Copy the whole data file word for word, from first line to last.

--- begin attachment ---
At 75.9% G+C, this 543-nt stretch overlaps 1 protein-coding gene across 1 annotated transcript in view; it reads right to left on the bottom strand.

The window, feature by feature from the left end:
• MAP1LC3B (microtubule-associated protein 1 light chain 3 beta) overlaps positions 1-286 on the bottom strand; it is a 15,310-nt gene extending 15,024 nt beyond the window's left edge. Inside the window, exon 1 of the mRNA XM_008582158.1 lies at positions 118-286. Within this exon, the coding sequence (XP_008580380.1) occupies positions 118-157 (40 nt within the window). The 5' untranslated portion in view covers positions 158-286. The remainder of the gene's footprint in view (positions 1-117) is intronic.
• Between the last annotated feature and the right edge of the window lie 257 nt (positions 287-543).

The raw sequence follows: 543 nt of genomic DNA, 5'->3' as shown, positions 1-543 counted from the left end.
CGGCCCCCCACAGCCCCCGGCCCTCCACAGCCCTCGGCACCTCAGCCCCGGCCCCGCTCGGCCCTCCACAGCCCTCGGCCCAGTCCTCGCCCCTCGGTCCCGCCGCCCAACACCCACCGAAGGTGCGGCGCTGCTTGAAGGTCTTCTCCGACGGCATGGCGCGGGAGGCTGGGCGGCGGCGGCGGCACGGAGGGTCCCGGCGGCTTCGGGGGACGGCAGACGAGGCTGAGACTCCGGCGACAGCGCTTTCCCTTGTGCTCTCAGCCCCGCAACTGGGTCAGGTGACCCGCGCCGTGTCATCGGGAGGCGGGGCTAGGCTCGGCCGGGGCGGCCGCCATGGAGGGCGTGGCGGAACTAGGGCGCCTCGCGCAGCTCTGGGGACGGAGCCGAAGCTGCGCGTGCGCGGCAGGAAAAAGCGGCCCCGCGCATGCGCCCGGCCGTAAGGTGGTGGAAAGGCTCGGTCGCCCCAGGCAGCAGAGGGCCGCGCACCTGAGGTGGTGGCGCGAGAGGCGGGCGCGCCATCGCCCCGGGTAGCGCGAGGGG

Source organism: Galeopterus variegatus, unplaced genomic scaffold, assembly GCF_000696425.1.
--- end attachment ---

At 75.9% G+C, this 543-nt stretch overlaps 1 protein-coding gene across 1 annotated transcript in view; it reads right to left on the bottom strand.

The window, feature by feature from the left end:
• MAP1LC3B (microtubule-associated protein 1 light chain 3 beta) overlaps positions 1-286 on the bottom strand; it is a 15,310-nt gene extending 15,024 nt beyond the window's left edge. Inside the window, exon 1 of the mRNA XM_008582158.1 lies at positions 118-286. Within this exon, the coding sequence (XP_008580380.1) occupies positions 118-157 (40 nt within the window). The 5' untranslated portion in view covers positions 158-286. The remainder of the gene's footprint in view (positions 1-117) is intronic.
• Between the last annotated feature and the right edge of the window lie 257 nt (positions 287-543).

The raw sequence follows: 543 nt of genomic DNA, 5'->3' as shown, positions 1-543 counted from the left end.
CGGCCCCCCACAGCCCCCGGCCCTCCACAGCCCTCGGCACCTCAGCCCCGGCCCCGCTCGGCCCTCCACAGCCCTCGGCCCAGTCCTCGCCCCTCGGTCCCGCCGCCCAACACCCACCGAAGGTGCGGCGCTGCTTGAAGGTCTTCTCCGACGGCATGGCGCGGGAGGCTGGGCGGCGGCGGCGGCACGGAGGGTCCCGGCGGCTTCGGGGGACGGCAGACGAGGCTGAGACTCCGGCGACAGCGCTTTCCCTTGTGCTCTCAGCCCCGCAACTGGGTCAGGTGACCCGCGCCGTGTCATCGGGAGGCGGGGCTAGGCTCGGCCGGGGCGGCCGCCATGGAGGGCGTGGCGGAACTAGGGCGCCTCGCGCAGCTCTGGGGACGGAGCCGAAGCTGCGCGTGCGCGGCAGGAAAAAGCGGCCCCGCGCATGCGCCCGGCCGTAAGGTGGTGGAAAGGCTCGGTCGCCCCAGGCAGCAGAGGGCCGCGCACCTGAGGTGGTGGCGCGAGAGGCGGGCGCGCCATCGCCCCGGGTAGCGCGAGGGG

Source organism: Galeopterus variegatus, unplaced genomic scaffold, assembly GCF_000696425.1.